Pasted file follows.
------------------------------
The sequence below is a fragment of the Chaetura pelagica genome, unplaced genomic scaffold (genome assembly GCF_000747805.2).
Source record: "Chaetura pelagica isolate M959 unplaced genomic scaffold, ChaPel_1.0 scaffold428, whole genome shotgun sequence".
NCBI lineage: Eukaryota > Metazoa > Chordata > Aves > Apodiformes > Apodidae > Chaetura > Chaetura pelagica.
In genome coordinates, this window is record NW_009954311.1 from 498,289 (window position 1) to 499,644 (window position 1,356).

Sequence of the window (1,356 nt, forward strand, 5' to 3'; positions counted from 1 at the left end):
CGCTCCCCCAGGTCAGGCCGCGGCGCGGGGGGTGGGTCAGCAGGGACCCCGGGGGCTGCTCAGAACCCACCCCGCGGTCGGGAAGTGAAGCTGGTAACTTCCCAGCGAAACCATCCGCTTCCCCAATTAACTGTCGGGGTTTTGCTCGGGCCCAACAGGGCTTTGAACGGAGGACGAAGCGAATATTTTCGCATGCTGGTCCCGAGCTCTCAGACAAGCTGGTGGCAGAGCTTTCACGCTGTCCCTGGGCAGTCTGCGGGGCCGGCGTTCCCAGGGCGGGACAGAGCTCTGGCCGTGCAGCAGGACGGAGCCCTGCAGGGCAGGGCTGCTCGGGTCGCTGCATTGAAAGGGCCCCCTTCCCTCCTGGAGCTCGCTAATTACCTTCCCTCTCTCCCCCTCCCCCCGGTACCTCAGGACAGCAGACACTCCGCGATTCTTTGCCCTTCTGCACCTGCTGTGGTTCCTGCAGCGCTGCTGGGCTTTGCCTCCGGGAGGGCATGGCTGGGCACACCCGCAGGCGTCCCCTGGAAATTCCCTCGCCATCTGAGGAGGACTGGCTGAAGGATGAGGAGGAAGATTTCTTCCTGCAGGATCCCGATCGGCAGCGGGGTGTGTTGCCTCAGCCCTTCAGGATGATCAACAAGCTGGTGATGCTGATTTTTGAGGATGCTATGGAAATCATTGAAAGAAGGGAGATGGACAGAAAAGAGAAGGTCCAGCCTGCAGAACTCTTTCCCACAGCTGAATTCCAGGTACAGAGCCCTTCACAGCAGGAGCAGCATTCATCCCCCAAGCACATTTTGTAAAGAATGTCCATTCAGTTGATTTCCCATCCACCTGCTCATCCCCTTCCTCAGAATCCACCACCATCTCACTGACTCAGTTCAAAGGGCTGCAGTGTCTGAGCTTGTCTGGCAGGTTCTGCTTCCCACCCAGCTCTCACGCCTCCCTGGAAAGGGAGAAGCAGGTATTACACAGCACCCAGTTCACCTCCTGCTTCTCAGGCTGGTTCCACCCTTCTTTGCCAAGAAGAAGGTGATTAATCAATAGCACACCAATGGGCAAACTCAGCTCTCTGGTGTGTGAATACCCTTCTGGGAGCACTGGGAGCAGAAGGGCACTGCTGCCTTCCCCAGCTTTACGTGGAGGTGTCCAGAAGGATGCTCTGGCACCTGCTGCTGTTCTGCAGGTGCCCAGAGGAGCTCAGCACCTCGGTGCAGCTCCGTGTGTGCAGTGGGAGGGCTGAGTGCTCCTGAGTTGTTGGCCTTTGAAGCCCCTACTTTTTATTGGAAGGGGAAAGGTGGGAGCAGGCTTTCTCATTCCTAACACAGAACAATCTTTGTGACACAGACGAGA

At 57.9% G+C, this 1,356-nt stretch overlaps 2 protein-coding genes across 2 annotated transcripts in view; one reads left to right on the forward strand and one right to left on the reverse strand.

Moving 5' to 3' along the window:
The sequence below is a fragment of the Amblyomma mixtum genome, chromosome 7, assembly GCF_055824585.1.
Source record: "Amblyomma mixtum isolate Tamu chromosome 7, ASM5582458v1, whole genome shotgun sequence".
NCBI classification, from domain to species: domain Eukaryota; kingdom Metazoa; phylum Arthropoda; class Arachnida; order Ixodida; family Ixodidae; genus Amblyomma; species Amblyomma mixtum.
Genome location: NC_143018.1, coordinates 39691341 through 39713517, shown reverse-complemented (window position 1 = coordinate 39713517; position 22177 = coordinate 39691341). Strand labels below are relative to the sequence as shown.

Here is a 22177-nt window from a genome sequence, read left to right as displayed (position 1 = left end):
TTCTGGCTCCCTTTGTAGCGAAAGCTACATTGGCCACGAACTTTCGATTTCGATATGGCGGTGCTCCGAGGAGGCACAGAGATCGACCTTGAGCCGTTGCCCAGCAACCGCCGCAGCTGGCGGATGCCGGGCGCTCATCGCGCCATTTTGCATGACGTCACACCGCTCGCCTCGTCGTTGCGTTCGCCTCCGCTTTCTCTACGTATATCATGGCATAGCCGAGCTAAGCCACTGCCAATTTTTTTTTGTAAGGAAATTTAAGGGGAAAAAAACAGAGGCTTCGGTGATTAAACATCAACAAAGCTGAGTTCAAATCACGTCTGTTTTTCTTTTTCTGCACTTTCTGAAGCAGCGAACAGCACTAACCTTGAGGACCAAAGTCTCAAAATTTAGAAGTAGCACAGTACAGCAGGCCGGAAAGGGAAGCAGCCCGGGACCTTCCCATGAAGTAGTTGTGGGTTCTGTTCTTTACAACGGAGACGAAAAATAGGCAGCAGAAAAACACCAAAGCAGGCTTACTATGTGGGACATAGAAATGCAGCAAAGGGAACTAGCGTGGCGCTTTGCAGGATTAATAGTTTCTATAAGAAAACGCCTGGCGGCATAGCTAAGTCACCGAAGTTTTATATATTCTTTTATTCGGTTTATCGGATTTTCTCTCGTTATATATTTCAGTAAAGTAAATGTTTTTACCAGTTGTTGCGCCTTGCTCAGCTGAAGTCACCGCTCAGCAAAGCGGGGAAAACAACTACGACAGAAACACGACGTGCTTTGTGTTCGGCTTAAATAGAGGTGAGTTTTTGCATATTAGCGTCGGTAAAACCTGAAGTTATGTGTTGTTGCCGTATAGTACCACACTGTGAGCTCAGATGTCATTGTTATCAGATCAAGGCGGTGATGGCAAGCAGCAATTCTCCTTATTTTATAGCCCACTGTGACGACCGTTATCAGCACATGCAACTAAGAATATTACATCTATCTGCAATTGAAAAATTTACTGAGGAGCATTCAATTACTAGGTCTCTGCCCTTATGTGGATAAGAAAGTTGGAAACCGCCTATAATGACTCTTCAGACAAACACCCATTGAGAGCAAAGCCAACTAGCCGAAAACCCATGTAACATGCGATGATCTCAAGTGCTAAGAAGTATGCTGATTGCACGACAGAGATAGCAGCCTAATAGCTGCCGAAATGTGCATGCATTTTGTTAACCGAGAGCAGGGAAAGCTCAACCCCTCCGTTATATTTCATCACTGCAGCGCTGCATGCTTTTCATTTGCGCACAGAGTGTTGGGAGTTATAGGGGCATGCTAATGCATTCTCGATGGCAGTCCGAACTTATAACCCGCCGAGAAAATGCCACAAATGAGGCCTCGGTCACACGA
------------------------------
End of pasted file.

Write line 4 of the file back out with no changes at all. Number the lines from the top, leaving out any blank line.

In genome coordinates, this window is record NW_009954311.1 from 498,289 (window position 1) to 499,644 (window position 1,356).